Perkins Slade understand that motor dealerships, garages and depots are particularly attractive to thieves, due to the volume of vehicles and the opportunity for acquiring keys. With modern vehicles becoming harder to steal, there is greater attention to the theft of vehicle keys.
Whether an owner or driver, if you are responsible for vehicles you need to be aware of the risk of vehicle theft; and adopt suitable security measures.
For further information on the insurance cover we can provide please see our Motor dealership insurance page.
Alternatively you may call on 0121 698 8000 or email email@example.com
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From 3 December 2012, changes to the Scrap Metal Dealers Act 1964 made it illegal to buy scrap metal for cash in England and Wales, and that remains in force under the Scrap Metal Dealers Act 2013 which comes into effect on 1st October.
Why has catalytic converter theft risen?
The metal case of the catalytic converter contains a ceramic honeycombed structure and coated onto this structure are precious metals; platinum, palladium and rhodium.
The economic downturn and high prices for precious metals resulted in a noticeable increase in catalytic converter thefts. Thieves simply cut the converter from the exhaust pipe and sold them on to scrap metal dealers.
Catalytic converter thefts typically happen to vehicles that are parked for prolonged periods of time; corporate fleets are particularly vulnerable as thieves can hit multiple vehicles in a single location, focusing on those with a high ground clearance, such as 4x4s and commercial vehicles.
A theft could significantly impact your business; the hazard of a vehicle that can’t be safely driven, the cost of recovery, replacement, as well as the staff member’s time out of the office.
Reducing the risk
The Scrap Metal Dealers Act 2013 makes it illegal to buy scrap metal for cash in England and Wales, and also includes a new requirement for scrap metal dealers to verify the full names and addresses of sellers.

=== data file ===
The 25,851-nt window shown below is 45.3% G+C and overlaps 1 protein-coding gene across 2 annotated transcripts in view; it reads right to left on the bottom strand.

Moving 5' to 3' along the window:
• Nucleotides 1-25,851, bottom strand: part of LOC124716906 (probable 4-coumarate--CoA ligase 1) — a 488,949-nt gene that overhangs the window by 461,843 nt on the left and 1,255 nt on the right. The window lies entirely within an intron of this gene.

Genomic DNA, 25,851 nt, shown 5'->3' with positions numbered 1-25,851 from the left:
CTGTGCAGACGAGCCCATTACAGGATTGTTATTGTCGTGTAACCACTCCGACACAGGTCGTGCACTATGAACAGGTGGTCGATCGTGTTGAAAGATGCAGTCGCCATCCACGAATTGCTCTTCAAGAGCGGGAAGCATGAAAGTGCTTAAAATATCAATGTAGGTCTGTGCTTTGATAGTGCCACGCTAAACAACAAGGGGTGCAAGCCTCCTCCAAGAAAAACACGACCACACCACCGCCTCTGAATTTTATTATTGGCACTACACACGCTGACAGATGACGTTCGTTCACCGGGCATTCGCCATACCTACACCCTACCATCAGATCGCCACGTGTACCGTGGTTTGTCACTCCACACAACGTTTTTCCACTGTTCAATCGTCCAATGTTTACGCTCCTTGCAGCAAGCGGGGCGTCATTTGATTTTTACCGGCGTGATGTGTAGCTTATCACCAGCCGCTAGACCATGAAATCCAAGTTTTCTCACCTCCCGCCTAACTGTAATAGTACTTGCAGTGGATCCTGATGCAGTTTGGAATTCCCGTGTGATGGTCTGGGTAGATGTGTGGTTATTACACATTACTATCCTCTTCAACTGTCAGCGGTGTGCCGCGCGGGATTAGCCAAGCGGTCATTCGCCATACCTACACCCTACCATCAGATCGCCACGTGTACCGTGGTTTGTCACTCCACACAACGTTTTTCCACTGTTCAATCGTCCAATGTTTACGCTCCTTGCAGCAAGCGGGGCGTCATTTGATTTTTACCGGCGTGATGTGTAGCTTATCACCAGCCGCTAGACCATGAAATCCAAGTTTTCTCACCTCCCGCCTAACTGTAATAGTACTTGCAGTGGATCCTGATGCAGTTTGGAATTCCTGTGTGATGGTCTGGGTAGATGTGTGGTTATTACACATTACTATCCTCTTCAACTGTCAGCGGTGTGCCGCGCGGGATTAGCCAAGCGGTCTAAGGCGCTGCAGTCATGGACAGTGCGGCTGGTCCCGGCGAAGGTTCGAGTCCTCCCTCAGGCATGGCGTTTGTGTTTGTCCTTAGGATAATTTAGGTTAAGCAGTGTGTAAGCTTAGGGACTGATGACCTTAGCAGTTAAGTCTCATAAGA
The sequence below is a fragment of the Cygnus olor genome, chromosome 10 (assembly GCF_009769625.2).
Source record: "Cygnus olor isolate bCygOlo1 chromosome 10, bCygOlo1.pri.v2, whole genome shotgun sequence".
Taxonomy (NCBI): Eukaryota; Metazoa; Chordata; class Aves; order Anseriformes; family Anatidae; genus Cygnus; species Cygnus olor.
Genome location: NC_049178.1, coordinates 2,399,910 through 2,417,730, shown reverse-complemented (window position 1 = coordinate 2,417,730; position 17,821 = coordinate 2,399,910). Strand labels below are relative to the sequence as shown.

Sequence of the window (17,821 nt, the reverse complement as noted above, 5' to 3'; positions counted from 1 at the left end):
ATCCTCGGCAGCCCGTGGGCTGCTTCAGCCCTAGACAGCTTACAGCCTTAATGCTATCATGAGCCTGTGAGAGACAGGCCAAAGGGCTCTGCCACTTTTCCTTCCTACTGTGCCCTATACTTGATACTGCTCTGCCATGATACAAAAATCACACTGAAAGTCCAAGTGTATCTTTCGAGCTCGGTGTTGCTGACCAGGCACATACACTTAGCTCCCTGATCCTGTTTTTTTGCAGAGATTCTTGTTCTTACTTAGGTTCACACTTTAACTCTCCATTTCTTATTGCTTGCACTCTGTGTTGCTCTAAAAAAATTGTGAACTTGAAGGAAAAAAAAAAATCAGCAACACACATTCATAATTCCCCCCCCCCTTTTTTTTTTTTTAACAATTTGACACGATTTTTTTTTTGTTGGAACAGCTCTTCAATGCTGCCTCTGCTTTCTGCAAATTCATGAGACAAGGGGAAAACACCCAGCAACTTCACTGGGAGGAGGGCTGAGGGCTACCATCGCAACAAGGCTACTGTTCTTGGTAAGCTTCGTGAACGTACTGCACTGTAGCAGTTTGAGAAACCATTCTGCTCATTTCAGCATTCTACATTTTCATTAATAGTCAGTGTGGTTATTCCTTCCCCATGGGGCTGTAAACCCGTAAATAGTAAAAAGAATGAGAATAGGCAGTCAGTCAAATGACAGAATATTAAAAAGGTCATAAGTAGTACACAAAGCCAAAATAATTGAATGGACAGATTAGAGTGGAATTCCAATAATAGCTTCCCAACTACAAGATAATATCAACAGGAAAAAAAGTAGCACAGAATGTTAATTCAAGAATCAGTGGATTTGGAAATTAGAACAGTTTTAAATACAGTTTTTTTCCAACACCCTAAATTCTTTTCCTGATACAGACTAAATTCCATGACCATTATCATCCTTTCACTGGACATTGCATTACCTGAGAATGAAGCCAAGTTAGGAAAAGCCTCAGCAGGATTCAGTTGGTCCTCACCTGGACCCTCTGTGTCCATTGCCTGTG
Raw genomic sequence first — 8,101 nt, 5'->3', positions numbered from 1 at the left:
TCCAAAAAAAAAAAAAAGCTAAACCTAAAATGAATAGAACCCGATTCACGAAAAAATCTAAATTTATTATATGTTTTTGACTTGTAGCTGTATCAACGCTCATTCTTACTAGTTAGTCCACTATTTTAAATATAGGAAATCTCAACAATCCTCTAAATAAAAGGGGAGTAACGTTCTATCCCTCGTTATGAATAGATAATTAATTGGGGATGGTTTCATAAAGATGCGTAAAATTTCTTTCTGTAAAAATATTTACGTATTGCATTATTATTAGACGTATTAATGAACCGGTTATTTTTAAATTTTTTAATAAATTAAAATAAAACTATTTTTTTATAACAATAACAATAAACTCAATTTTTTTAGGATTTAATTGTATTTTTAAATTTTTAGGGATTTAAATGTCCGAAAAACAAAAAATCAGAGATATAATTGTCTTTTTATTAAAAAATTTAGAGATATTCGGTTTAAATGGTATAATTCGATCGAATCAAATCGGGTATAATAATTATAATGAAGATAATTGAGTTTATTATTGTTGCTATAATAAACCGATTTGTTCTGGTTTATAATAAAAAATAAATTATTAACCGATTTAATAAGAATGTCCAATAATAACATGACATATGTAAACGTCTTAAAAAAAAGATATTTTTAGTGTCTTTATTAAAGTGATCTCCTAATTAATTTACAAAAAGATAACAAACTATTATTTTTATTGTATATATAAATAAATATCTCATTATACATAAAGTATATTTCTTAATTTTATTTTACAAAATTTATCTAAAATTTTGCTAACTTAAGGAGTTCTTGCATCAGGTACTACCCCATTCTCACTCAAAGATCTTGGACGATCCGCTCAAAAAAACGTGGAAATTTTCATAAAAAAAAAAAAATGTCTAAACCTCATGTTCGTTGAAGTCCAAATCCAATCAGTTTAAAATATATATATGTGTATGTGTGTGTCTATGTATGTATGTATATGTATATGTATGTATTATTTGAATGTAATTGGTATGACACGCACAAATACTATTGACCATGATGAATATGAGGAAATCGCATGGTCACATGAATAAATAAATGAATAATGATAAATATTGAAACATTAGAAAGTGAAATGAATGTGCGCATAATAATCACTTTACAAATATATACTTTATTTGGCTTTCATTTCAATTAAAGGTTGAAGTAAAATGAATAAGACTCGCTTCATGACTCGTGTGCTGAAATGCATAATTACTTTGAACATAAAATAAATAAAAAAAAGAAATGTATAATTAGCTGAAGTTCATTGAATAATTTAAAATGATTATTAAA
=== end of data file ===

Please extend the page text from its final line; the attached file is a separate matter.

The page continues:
Perkins Slade have detailed below some simple advice for Fleet managers considering the benefits of taking preventative measures to avoid becoming victims:
- Garage your cars whenever possible
- Parking areas are well lit
- Consider monitored CCTV
- Insure your fleet with Perkins Slade; not only does our motor trade solution provide helpful advice on reducing the risk of theft and vehicle key security, it additionally provides business interruption cover.
Perkins Slade have a wealth of expertise in the Motor Trade industry and help our customers to minimise the financial impact by monitoring emerging risks and providing advice on how best to protect their business.
For more information on any of the above or for advice on how to insure your fleet, please contact Paul Vaughan, Corporate Account Executive on 0121 698 8118 or email firstname.lastname@example.org
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Last year UK product recall jumped 27%, the second year in a row. This has been driven in part, by increasing regulatory pressure, the influx of cheap goods and through the economic downturn. The rise has created an increased financial burden at a time when businesses are still struggling.
What is driving the increase?
Reynolds Porter Chamberlain LLP said last year’s increase was driven by a rise in faulty electrical consumer products. RPC partner Stuart White commented, “From natural disasters to political unrest, the last 12 months has seen substantial supply chain disruptions. These will inevitably have put pressure on manufacturers who may well turn to third or fourth tier suppliers to cope with the supply shortage.”